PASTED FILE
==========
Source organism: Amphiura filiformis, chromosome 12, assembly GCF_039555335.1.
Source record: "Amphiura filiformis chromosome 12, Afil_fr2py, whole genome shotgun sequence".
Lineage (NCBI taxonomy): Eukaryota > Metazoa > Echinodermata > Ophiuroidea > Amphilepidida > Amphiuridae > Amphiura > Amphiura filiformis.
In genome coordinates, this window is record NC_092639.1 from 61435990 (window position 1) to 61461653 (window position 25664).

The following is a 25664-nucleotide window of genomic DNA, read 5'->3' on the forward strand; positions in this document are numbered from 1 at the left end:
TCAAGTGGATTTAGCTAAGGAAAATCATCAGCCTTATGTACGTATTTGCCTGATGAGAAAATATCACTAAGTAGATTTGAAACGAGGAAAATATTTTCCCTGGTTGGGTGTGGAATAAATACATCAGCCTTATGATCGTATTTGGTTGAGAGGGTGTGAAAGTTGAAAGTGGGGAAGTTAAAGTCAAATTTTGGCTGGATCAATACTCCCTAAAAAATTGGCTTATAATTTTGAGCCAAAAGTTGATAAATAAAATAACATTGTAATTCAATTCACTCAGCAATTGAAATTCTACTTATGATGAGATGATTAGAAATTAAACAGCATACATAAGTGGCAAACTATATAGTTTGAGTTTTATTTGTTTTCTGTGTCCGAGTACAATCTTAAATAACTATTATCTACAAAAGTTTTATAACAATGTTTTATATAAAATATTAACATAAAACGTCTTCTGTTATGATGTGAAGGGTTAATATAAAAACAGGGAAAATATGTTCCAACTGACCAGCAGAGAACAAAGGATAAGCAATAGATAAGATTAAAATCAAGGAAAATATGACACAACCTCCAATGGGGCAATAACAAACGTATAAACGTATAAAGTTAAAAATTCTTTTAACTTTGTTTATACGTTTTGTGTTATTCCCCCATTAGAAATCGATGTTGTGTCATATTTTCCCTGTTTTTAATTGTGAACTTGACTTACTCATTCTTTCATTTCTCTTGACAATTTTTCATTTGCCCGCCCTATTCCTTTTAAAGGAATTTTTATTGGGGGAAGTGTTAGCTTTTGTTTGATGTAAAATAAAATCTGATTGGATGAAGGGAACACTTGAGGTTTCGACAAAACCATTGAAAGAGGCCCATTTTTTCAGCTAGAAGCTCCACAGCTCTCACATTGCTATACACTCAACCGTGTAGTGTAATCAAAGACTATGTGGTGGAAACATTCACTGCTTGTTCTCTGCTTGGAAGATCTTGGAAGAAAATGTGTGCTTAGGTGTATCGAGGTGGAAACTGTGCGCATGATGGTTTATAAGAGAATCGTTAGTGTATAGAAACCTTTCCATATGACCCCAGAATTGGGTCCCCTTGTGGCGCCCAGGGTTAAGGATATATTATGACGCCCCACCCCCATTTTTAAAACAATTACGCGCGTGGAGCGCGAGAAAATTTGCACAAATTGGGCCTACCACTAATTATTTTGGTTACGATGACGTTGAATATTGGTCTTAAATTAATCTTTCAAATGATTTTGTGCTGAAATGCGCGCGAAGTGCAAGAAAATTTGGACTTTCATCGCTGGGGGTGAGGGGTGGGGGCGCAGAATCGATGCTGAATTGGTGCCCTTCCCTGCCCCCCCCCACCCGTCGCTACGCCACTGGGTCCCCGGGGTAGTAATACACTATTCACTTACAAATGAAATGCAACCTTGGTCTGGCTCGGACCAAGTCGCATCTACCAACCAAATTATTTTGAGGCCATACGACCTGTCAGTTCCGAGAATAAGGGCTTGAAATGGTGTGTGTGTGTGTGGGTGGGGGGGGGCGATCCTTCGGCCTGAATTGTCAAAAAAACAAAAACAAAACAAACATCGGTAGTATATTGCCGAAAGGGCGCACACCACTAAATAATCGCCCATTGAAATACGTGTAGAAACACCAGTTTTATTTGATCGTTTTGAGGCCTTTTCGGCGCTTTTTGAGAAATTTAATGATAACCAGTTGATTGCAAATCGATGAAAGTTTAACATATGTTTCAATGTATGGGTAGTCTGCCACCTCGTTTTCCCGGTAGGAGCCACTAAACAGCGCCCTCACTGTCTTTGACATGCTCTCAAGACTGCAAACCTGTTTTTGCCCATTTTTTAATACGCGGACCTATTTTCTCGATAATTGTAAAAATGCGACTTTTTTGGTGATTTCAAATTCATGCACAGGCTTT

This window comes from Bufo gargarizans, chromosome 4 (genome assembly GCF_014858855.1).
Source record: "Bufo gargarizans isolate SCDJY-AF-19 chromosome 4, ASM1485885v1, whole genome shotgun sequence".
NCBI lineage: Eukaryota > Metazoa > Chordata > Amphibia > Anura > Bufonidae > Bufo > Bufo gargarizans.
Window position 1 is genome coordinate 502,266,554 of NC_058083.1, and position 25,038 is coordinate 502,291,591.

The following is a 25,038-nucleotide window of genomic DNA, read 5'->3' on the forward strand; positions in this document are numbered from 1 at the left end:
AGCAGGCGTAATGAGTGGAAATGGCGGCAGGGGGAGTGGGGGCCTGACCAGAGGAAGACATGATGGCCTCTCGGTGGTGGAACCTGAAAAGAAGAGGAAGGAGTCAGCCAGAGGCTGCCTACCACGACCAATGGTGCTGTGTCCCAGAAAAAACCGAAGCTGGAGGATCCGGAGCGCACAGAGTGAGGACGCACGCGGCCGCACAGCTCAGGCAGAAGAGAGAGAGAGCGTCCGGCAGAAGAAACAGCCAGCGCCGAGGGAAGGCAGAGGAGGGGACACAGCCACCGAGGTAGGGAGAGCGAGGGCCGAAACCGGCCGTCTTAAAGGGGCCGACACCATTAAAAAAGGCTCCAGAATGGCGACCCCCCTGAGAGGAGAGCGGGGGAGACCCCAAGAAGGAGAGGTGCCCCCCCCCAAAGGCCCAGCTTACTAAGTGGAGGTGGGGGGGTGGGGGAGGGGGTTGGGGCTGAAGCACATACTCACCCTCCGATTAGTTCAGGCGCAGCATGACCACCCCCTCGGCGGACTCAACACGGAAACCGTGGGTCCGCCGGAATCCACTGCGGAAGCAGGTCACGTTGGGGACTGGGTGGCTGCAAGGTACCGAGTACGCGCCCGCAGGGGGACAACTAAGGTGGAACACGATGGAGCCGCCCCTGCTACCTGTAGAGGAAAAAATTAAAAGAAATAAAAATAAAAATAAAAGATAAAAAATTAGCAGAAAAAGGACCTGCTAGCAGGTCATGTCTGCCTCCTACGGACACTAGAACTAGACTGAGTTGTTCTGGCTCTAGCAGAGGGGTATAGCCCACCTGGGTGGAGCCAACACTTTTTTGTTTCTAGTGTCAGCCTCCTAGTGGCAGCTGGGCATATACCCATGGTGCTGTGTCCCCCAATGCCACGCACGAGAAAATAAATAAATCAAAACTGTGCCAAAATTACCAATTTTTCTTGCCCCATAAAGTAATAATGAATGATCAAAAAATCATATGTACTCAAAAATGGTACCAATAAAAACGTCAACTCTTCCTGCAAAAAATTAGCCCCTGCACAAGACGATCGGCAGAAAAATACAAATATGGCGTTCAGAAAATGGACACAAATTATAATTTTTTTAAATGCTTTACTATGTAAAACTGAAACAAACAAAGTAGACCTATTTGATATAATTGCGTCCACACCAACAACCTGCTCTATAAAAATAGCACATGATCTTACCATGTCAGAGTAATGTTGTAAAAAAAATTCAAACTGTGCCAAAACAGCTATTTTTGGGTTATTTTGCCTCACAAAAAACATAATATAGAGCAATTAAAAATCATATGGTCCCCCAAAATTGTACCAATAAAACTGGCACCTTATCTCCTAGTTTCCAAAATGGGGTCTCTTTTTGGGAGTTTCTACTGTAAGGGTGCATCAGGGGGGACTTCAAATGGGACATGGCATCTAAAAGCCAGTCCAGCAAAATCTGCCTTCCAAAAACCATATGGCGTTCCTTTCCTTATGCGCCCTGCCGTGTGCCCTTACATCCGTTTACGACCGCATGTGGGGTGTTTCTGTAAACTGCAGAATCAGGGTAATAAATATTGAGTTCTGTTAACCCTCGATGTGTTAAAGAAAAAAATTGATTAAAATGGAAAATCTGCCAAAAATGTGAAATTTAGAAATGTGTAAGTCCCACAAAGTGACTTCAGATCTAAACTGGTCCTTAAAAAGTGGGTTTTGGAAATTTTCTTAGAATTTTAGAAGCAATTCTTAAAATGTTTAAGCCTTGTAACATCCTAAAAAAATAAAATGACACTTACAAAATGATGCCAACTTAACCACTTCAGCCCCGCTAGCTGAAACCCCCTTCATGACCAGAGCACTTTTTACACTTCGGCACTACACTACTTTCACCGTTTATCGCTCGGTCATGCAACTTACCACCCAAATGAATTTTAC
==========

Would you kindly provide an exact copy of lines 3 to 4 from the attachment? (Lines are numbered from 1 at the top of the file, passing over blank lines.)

Lineage (NCBI taxonomy): Eukaryota > Metazoa > Echinodermata > Ophiuroidea > Amphilepidida > Amphiuridae > Amphiura > Amphiura filiformis.
In genome coordinates, this window is record NC_092639.1 from 61435990 (window position 1) to 61461653 (window position 25664).